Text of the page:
I got an interesting comment over on the article I wrote for Nia Shanks this week.
And while the commenter could have refrained from being snippy, there was a valid question underneath it.
“What’s the Point of writing an article about how ‘women are best at weighting’? How is that any different than saying women make good secretaries?”
So, because the topic of gender is one I’m honestly really into, and because blabbing is kinda my thing, I wrote a very long winded response.
Here it is:
1) While I am always in favor of constructive criticism, sarcasm and random rudeness are a bit silly and out of place. We’re just talking about weightlifting here, no saving people from life-threatening situations.
2) As per the underlying question: what’s the point? I have a few answers to that as well.
The first is cultural, and I think the most important. Writing an article like this that promotes the idea that women might (not in any way “proven”) be – on average – more inclined toward the sport of weightlifting is NOT even remotely like saying that Men make better math teachers, or women make better secretaries.
Why? Because those arguments were designed to keep people in their place, and to avoid branching out. More specifically, to justify a sexist attitudes toward women in the workplace.
My argument is a direct counter to the prevailing myths about women that are still very much alive and well in the culture.
To say, “you know, women make good secretaries because they can multi-task better than men,” may or may not be true … but it only helps to confirm prejudices that people of older generations were rather prone to already. (Thankfully this is changing dramatically. fixed? no. But, people in the Gen X and younger crowd are substantially less overtly sexist than the generations preceding them)
I’d argue that MOST women in the united states don’t feel like lifting weights is a very “female” thing to do … let alone compete in a sport of weightlifting.
Nia’s blog is so popular, in part (though by no means exclusively), because she is the very personification of what people mistakenly believe to be a real oxymoron: A lean, attractive, relatively small woman … who is strong as shit.
That is not in any way a true oxymoron. Those things are not incongruous. But, the culture beleives that they are. So, Nia’s a novelty.
As are all of the women I’m discussing in weightlifting.
When we’re in our sphere of the 1% of people who know and love lifting heavy shit we can so easily forget just how un-obvious it is to most people outside our sphere that women who lift competitively are, in fact, rarely “beefy” and bodybuilder-like.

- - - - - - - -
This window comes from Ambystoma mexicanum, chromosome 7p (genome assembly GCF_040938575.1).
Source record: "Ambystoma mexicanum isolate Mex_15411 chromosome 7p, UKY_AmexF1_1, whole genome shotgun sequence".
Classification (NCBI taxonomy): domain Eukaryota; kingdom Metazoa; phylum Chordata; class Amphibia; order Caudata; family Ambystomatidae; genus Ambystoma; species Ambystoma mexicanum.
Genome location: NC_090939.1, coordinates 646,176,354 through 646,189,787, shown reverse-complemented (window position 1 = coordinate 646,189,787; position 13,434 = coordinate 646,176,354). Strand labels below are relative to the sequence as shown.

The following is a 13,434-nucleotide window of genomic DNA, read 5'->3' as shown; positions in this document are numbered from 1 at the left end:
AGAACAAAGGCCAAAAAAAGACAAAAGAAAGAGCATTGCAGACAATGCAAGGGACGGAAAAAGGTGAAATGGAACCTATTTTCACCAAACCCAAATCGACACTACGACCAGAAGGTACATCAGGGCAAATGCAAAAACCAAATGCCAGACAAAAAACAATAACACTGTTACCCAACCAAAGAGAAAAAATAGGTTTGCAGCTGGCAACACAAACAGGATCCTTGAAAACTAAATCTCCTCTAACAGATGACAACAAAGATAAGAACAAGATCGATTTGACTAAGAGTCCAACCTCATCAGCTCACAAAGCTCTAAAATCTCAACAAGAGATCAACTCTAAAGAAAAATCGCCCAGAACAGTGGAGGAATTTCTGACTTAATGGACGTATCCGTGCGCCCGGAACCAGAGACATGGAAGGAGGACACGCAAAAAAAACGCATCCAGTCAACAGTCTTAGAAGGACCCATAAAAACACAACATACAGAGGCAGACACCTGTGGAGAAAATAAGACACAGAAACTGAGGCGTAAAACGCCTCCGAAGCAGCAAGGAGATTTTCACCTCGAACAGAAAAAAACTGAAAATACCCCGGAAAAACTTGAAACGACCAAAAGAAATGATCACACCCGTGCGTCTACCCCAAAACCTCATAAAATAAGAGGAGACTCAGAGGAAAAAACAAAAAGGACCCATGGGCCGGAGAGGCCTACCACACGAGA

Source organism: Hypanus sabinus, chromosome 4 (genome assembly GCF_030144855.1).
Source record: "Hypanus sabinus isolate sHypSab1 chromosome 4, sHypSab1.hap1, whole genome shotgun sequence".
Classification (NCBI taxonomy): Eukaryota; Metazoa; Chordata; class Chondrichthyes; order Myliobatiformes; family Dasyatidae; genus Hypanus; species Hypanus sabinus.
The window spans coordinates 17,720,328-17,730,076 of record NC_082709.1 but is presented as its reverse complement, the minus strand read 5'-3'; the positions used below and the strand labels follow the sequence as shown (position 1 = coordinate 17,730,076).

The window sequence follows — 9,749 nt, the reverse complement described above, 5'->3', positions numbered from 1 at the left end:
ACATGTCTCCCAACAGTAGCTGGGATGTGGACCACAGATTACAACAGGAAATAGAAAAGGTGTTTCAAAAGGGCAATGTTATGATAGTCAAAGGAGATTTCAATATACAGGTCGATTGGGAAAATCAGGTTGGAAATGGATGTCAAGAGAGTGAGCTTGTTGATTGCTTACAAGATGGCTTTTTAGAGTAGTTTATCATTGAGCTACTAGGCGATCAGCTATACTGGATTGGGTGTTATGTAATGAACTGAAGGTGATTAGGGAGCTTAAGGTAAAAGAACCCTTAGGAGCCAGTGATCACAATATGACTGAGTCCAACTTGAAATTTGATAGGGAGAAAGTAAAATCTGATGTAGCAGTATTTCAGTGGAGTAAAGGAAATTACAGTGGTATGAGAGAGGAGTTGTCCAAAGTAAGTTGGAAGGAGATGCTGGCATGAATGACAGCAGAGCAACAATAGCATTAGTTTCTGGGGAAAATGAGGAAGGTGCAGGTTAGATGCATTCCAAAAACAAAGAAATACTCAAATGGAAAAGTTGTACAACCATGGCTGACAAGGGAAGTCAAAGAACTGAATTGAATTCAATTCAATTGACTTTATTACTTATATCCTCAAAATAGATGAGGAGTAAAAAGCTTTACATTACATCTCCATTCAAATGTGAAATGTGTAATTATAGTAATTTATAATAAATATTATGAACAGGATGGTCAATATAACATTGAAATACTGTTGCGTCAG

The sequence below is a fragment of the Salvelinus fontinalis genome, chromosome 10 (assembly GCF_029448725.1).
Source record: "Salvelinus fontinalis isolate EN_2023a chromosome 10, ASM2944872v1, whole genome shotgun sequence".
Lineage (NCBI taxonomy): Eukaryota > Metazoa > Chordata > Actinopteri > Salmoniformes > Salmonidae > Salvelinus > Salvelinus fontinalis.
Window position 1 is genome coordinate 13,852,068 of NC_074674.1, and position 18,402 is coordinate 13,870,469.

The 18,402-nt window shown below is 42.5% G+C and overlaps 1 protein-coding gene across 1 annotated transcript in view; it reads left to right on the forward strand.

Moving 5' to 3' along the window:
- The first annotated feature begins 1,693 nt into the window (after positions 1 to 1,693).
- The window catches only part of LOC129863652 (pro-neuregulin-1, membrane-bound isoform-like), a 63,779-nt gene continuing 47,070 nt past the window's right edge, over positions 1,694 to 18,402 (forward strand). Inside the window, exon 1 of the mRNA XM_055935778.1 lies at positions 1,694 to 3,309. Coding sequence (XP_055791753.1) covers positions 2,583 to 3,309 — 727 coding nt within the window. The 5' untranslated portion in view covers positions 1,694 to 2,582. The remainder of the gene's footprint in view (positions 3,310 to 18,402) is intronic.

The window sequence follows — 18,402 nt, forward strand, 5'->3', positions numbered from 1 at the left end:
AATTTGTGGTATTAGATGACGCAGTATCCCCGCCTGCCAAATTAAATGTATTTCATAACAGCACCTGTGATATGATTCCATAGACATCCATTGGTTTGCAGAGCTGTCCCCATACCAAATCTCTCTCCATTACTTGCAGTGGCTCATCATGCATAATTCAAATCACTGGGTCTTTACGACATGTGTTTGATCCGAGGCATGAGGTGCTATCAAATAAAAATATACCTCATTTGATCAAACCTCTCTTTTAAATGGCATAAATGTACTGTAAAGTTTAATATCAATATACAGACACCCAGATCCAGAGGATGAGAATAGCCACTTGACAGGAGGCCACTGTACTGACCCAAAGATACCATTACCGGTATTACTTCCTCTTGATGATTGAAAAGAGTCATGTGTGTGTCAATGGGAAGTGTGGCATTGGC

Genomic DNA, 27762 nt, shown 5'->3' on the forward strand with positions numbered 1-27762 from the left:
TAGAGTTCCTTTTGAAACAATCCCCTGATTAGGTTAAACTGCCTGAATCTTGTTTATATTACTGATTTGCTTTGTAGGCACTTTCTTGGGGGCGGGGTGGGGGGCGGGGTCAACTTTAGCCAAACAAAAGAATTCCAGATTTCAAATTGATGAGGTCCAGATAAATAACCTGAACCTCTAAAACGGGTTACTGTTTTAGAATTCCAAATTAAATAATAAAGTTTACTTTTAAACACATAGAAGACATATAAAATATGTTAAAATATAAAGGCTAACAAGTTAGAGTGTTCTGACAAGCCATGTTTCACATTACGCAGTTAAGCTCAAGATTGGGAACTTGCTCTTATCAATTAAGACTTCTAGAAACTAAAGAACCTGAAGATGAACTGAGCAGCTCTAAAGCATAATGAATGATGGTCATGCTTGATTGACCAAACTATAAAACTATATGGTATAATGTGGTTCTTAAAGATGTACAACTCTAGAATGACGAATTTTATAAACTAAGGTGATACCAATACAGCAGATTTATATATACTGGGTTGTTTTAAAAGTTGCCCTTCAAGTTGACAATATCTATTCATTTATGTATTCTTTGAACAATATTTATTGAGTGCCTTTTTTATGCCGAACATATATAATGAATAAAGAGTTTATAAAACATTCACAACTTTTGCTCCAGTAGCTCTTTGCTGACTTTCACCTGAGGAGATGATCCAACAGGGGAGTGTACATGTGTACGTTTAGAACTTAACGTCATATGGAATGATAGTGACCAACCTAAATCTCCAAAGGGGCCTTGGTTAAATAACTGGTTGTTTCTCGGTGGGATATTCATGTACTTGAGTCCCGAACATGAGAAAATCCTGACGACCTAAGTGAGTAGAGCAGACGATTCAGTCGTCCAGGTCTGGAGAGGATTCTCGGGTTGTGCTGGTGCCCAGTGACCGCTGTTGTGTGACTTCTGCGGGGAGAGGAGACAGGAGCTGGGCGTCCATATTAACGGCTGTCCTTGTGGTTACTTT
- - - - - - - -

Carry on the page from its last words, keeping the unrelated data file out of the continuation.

This very much includes Young women.
They are clueless on this front. And we should be encouraging young girls to lift weights as much as we can.
This is one good way to do it. And the response I’ve gotten from women so far has been rather positive, in part, because they get that on an intuitive level. Many of them went through the same “epiphany” transition, themselves.
There’s a second reason I wrote it, however. Because theoretical conversations are NOT simply elevator background noise. They are the driver of future understanding and experimentally backed results.
Science of all kinds starts with Hypothesis that have to be tested.
I outlined a Hypothesis that could be tested. I gave my reasons for believing what my projected outcome would be. And now, others could set up experiments to see if any of this rings true.
I’m a guy who got a math degree for a reason. I like to think about shit that may or may not have any serious practical value in the short term. Usefulness isn’t the only reason we should discuss something.
Interest is enough.
I’m not opposed to a serious look at the differences between Men and Women. It is sexist to pretend that biology doesn’t have consequences. Pretending thing aren’t true because we’re all “equal” is a kind of cop-out that previous generations were a little more prone too. (I actually understand why, from a political position … but at some point, science is science and shouldn’t be driven by political correctness.)
There ARE real biological differences between the AVERAGE woman and the average man (where “average” is defined as I did above).
What we don’t have a clue about is just how much of a role those underlying differences play in the shaping of what people DO in their lives vs Phenotype-changing cultural and environmental stuff.
I think it’s too fascinating a topic to let go of.
As I said in my post, Great male and female lifters (athletes of any kind) are more alike than they are different. And they are more alike than like the general population of any sex.
But … that doesn’t mean that it can’t be true that a larger proportion of women will be nearer to this type than the proportion of men in the general public.
I find that to be a perfectly valid question.
Especially since I’m in the business of promoting the sport to a wider range of people … It matters to know if my efforts will pay off better if I focus a larger amount of my time promoting it to the ladies.
Market research can’t be underestimated. 😉
I know I got a bit “ranty” there. That wasn’t my intention … maybe it wasn’t yours either. But, hopefully I was able to clarify why I felt compelled to write something like this, and why I really do think it’s important.
If you have your own views on this stuff let me know either below or over on the blog at Nia’s “place”.